Alice In Wonderland

Essay by PaperNerd ContributorHigh School, 10th grade January 2002

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In Lewis Carroll's Alice's Adventures In Wonderland, daydreams make a significant impact on Alice's life. As Alice daydreams, she is in fact learning important lessons that help her change and grow--actually mature. The theme that every experience, whether real or imagined, contributes to one's maturity is brought out through characterization and symbolism in the novel.

Lewis Carroll, otherwise known as C. L. Dodgson was born in 1832. Carroll was one of eleven children in his family so an imagination was almost necessary. His father was a country pastor, so Carroll had a quiet childhood. After college, Carroll became a noted mathematician and then a fellow of the Christ Church at twenty-one. The girl that was most influential on Carroll's writing of Alice's Adventures In Wonderland was Alice Liddell. Daughter of the Dean of the Christ Church, Carroll often spent time with her family. After telling her the story of a girl falling down a rabbit hole and all that she found there, Carroll was prompted to write this wonderfully imaginative story down.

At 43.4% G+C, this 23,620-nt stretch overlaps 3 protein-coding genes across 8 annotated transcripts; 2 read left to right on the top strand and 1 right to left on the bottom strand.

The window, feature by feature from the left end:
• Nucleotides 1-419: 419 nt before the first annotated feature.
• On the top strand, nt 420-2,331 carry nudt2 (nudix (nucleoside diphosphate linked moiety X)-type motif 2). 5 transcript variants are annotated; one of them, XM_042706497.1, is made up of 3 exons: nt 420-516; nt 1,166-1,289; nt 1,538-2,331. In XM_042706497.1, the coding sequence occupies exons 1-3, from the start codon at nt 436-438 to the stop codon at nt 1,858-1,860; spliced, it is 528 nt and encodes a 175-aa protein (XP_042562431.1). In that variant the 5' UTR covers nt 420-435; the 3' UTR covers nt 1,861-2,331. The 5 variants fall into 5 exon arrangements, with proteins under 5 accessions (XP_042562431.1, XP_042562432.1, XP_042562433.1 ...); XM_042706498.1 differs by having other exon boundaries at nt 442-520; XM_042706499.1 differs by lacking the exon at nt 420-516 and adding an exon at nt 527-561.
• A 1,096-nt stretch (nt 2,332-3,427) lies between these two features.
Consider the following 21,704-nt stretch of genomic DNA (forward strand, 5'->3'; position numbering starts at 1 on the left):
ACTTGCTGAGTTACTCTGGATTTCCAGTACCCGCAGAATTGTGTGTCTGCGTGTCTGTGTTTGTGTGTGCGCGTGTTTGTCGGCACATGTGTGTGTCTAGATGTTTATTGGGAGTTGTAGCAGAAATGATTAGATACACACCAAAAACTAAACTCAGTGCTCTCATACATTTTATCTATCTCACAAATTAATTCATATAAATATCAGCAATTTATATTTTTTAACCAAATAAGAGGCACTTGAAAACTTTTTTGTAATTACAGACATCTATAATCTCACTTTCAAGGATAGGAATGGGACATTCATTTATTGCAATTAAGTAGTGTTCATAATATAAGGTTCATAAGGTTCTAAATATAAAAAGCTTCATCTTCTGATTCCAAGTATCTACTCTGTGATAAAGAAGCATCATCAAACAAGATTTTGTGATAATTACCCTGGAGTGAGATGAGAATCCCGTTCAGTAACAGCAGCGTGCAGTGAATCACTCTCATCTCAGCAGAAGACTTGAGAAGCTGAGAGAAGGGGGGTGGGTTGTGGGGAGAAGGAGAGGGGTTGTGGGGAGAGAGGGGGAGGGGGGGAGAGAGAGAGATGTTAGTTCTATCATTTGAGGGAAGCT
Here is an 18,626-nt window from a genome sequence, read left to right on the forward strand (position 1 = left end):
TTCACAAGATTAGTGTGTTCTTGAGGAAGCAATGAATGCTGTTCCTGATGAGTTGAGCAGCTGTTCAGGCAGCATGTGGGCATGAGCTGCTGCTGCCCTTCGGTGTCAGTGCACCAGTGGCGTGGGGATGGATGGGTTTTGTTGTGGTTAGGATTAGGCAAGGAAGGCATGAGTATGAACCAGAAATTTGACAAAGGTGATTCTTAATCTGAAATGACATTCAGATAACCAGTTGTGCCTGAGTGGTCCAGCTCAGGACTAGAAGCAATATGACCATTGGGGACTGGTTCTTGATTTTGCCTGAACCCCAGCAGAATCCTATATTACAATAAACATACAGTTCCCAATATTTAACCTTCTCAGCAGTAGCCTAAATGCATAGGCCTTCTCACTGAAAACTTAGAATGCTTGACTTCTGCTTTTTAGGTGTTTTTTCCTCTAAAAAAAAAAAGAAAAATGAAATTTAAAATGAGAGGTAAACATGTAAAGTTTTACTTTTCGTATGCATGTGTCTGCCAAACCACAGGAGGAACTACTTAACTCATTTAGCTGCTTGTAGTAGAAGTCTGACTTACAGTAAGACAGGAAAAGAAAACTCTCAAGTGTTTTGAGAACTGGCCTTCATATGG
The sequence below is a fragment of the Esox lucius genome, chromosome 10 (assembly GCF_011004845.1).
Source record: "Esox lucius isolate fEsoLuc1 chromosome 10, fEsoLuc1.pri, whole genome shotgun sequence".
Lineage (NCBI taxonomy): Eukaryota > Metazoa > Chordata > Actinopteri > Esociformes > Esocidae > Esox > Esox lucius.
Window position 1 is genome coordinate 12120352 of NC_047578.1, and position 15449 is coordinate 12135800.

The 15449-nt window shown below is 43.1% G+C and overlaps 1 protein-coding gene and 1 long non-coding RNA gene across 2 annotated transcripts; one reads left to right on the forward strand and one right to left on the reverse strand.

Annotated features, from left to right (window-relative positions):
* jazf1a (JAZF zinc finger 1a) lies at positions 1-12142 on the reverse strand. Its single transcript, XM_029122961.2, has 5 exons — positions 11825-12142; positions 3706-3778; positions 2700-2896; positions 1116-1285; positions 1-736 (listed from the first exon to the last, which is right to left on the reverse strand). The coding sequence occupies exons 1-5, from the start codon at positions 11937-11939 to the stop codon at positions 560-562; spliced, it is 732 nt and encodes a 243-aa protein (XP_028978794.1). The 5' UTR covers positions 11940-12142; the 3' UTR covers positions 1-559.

"Nobody but an unusually learned man could have done it" (Hubbell). This became on of the most celebrated children's books of all time, Alice's Adventures In Wonderland. (NCLC 105) One learns about Alice and her unique experiences through direct characterization. Carroll takes the reader on a roller-coaster ride of Alice's adventures through her elaborate dreams. Alice is described in the novel as being very youthful. Though it is obvious through Carroll using direct characterization that she is really young, she is dying to grow up. She tends to dream so that she feels more mature and up to par with her older, and sometimes wiser, family. She tries to adapt to her surroundings. Even when people are not around she tries to talk and act proper;...